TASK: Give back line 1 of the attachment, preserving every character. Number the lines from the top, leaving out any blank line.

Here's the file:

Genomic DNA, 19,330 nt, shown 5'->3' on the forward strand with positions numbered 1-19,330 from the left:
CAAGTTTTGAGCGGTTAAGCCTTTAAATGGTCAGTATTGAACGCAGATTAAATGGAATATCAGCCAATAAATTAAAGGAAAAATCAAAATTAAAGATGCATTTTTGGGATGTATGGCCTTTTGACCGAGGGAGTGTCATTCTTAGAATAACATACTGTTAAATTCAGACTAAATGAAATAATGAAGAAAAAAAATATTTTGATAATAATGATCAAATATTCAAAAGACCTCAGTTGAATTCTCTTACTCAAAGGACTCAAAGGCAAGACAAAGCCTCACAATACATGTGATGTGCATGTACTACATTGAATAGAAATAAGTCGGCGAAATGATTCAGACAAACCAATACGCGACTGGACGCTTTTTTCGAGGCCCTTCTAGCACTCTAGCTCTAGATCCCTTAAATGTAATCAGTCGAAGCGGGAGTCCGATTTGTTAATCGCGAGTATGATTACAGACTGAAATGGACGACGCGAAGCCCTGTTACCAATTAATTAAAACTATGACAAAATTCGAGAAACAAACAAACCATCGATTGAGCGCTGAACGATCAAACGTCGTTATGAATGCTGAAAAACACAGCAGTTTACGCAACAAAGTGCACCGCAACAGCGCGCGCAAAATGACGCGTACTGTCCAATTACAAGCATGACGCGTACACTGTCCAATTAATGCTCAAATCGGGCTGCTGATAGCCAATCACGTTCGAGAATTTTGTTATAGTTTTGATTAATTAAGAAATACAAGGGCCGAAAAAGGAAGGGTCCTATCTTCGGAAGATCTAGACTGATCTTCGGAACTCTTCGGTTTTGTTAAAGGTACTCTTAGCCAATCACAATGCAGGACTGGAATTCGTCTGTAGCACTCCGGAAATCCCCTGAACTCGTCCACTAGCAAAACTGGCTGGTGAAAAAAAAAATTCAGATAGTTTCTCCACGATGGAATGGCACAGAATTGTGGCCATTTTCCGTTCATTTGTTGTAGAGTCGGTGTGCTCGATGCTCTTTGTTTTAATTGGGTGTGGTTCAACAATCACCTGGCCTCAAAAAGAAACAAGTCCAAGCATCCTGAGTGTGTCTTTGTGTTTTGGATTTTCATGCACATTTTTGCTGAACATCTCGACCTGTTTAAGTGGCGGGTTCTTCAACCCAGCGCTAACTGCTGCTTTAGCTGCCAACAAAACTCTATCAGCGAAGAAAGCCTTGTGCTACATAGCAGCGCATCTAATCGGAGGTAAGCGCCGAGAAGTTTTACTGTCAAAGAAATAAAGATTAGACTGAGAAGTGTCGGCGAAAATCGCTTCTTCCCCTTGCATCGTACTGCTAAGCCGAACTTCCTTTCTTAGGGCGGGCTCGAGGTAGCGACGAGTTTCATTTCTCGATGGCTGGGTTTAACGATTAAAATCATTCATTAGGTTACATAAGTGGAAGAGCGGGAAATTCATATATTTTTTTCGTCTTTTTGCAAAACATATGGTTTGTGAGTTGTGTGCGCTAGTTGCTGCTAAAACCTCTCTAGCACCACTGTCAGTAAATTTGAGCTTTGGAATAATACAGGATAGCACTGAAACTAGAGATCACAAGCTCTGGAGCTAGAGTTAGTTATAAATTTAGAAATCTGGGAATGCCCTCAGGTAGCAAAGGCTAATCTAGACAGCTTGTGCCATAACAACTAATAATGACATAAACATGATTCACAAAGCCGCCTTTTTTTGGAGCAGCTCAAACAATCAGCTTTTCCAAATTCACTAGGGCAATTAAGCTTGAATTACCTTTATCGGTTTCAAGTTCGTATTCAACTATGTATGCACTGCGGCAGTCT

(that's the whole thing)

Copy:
Genomic DNA, 19,330 nt, shown 5'->3' on the forward strand with positions numbered 1-19,330 from the left: